Acupuncturists locate specific points on the body (meridians) and stimulate them with very fine needles. Acupuncture is one of the therapies that works with the natural vital energy inherent within all living things to promote the body’s ability to heal itself. Acupuncture has been used successfully to treat headaches, arthritis, anxiety disorders, substance addictions, and a variety of other health problems.
A session with a client runs between a half-hour and an hour. After diagnosing the patient and discussing treatment, the practitioner then performs the acupuncture. At the end of the session, the acupuncturist may prescribe herbal therapies for the patient to use at home.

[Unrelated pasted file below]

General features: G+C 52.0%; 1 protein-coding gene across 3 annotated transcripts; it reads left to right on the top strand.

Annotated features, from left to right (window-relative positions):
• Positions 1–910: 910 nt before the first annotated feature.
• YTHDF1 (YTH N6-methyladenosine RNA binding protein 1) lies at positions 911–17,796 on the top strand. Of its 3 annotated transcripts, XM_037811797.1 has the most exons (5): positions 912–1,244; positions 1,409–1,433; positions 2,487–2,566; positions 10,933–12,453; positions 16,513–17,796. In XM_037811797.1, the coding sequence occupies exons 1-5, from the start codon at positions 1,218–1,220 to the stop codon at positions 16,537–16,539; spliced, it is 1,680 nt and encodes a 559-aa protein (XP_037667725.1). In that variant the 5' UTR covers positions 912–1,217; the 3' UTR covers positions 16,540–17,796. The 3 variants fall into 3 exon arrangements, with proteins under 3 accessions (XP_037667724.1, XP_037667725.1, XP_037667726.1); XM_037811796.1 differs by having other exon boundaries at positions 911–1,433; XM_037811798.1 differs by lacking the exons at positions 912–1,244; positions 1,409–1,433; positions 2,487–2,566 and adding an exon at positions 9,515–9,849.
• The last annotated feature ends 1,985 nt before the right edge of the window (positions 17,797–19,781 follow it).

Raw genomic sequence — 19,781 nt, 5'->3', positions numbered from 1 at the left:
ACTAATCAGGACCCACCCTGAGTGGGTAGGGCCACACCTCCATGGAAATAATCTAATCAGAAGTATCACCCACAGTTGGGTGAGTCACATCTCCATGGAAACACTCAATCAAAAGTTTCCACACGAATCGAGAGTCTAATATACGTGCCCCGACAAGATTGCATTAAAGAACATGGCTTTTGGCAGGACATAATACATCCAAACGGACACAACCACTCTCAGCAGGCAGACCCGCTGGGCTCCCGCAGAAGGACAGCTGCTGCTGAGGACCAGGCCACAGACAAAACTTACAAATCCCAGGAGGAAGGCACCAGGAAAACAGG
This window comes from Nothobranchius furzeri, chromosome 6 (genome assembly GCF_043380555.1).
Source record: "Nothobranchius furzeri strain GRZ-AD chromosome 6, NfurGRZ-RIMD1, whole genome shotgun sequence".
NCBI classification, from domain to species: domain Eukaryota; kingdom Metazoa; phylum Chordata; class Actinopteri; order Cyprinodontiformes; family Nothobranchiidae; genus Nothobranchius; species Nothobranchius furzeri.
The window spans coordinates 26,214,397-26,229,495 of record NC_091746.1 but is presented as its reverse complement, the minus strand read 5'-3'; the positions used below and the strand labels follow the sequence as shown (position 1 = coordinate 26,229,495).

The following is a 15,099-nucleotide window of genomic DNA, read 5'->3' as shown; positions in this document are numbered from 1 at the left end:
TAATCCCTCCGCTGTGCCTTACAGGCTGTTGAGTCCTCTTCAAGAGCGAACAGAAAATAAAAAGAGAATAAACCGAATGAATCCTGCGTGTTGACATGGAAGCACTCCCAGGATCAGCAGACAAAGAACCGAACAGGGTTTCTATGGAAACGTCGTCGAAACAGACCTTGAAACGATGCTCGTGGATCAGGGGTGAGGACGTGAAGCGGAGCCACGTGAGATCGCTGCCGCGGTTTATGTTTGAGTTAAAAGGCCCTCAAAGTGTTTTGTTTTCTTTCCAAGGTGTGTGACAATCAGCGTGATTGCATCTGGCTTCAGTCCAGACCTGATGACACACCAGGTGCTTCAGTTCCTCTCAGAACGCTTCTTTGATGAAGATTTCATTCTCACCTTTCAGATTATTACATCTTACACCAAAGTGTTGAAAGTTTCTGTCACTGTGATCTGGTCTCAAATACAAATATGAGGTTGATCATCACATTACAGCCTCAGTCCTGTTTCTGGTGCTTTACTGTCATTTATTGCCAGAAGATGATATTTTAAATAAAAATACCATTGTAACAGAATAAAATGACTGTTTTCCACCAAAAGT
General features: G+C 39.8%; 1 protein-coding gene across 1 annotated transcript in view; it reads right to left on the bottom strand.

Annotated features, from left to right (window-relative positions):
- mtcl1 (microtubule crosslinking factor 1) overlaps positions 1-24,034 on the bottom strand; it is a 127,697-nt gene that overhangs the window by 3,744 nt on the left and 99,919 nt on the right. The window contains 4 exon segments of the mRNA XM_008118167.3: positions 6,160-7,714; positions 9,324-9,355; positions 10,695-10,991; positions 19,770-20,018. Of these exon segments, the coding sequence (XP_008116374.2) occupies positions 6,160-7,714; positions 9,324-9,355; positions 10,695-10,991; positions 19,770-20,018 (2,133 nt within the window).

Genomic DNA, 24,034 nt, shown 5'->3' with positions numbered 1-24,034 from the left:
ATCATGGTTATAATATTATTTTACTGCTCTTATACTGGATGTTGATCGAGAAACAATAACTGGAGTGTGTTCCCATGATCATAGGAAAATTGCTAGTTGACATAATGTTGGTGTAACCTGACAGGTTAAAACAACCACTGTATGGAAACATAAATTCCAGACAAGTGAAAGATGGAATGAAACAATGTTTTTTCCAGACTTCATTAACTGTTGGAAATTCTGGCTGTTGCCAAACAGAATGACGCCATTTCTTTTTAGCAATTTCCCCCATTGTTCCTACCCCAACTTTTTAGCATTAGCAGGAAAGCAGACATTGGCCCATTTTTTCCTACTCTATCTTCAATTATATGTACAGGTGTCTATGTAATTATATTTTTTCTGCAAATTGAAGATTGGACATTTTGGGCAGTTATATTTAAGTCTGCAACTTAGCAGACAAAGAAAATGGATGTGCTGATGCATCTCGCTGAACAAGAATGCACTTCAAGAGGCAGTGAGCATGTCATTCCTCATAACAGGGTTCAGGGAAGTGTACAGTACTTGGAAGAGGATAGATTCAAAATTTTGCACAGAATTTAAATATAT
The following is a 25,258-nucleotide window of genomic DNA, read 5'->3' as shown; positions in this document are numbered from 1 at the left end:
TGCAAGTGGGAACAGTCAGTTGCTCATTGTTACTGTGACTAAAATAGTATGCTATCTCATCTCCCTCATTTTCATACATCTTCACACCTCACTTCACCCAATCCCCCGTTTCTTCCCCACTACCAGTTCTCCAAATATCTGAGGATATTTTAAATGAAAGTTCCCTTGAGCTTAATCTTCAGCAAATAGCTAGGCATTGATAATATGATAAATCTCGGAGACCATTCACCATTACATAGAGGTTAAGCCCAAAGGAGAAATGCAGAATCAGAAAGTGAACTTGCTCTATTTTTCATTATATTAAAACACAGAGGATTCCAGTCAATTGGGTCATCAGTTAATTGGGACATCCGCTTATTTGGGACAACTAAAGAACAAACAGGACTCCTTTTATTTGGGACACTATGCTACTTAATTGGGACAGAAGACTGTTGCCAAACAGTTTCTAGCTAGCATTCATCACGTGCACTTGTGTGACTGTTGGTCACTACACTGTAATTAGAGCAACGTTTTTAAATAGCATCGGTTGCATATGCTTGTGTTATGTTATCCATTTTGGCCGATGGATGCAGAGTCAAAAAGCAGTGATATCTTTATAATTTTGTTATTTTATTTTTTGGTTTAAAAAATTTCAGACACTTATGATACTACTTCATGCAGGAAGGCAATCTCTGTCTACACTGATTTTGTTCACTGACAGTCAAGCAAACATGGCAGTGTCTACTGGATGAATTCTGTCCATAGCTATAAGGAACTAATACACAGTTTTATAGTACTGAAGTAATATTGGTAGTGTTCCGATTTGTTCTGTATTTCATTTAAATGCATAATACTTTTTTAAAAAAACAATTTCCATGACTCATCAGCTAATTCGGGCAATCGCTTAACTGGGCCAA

Acupuncturists may work in naturopathic offices, health spas, and integrative health centers.
According to the BLS, employment of acupuncturists is expected to grow 5 percent, slower than average between 2020-2030.
An acupuncturist must be either a medical doctor or a licensed acupuncturist to practice in most states. The National Accreditation Commission of Schools and Colleges for Acupuncture and Oriental Medicine (NACSCAOM) accredits schools of acupuncture. An acupuncturist can receive a Master of Science in Acupuncture.
Licensure is required in the state of Connecticut.
Prerequisite: Sixty semester hours approved post-secondary education; approved acupuncture program; all portions of the National Certification Commission for Acupuncture and Oriental Medicine written examination; Clean Needle Technique Course of the CCAOM.
National Certification Commission for Acupuncture and Oriental Medicine
2001 K Street, NW – 3rd Floor North
Washington, DC 20006